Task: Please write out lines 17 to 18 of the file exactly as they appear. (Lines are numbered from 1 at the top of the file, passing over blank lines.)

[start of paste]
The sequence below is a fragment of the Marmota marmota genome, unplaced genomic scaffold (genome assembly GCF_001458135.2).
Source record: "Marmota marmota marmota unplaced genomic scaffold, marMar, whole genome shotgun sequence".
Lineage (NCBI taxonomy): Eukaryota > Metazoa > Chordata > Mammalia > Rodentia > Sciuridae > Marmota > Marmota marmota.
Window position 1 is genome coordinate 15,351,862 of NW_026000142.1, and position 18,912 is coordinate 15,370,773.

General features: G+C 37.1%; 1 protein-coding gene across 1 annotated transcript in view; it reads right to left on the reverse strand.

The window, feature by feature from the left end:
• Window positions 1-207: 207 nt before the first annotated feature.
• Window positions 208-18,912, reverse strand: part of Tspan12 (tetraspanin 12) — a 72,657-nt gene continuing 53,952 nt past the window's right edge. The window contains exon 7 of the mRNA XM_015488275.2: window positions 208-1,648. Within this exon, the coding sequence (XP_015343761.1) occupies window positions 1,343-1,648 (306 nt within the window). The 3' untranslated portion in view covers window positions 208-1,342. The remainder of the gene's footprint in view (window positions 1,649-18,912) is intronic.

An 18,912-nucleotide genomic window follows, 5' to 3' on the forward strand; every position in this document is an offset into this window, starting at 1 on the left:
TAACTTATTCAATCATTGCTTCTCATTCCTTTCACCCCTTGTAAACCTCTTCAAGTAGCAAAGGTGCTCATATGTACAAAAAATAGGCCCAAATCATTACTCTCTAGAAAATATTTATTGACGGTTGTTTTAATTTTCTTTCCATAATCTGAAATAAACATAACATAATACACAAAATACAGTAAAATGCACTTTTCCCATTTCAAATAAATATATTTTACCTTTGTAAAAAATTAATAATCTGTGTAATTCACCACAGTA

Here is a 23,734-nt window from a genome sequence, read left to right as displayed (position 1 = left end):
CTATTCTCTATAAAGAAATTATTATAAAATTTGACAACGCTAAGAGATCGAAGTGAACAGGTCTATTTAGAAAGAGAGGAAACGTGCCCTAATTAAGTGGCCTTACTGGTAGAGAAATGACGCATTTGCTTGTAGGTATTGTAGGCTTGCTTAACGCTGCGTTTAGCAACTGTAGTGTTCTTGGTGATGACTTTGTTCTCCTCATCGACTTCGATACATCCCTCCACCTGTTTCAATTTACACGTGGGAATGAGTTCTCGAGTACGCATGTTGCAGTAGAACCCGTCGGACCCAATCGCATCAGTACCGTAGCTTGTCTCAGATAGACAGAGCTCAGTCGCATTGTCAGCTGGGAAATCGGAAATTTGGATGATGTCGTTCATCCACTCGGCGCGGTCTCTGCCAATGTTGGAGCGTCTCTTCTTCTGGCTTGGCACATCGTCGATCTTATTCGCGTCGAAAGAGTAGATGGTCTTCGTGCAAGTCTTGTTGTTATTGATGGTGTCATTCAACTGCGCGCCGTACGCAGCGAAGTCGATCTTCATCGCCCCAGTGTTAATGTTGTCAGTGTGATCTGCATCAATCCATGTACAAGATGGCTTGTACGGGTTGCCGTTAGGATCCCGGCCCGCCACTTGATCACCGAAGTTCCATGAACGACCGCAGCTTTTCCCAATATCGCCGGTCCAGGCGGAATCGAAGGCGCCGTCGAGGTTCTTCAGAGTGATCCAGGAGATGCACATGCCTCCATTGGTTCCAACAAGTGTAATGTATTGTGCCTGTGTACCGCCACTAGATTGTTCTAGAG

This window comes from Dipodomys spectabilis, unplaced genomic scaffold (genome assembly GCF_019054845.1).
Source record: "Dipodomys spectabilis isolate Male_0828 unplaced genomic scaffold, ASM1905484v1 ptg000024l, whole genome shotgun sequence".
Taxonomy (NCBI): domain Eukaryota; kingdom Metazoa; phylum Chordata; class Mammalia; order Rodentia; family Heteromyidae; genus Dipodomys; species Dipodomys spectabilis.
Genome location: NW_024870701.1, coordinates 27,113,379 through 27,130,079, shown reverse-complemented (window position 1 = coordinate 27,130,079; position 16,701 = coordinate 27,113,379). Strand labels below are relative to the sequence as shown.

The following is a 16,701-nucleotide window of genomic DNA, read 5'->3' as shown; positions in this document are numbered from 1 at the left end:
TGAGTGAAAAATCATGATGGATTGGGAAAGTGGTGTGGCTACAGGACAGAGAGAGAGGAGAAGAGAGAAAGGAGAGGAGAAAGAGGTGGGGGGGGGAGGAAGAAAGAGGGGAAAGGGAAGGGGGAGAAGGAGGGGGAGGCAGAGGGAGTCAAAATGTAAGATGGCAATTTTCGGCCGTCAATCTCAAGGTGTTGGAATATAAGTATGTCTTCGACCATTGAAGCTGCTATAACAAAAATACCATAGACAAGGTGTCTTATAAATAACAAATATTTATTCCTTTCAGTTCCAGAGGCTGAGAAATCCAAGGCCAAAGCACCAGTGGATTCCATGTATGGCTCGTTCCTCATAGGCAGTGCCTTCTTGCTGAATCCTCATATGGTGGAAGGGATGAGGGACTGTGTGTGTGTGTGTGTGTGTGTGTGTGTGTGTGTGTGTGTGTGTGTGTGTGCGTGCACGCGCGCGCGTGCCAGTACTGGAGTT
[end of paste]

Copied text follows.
The following is a 16,701-nucleotide window of genomic DNA, read 5'->3' as shown; positions in this document are numbered from 1 at the left end:
TGAGTGAAAAATCATGATGGATTGGGAAAGTGGTGTGGCTACAGGACAGAGAGAGAGGAGAAGAGAGAAAGGAGAGGAGAAAGAGGTGGGGGGGGGAGGAAGAAAGAGGGGAAAGGGAAGGGGGAGAAGGAGGGGGAGGCAGAGGGAGTCAAAATGTAAGATGGCAATTTTCGGCCGTCAATCTCAAGGTGTTGGAATATAAGTATGTCTTCGACCATTGAAGCTGCTATAACAAAAATACCATAGACAAGGTGTCTTATAAATAACAAATATTTATTCCTTTCAGTTCCAGAGGCTGAGAAATCCAAGGCCAAAGCACCAGTGGATTCCATGTATGGCTCGTTCCTCATAGGCAGTGCCTTCTTGCTGAATCCTCATATGGTGGAAGGGATGAGGGACTGTGTGTGTGTGTGTGTGTGTGTGTGTGTGTGTGTGTGTGTGTGTGTGTGTGCGTGCACGCGCGCGCGTGCCAGTACTGGAGTT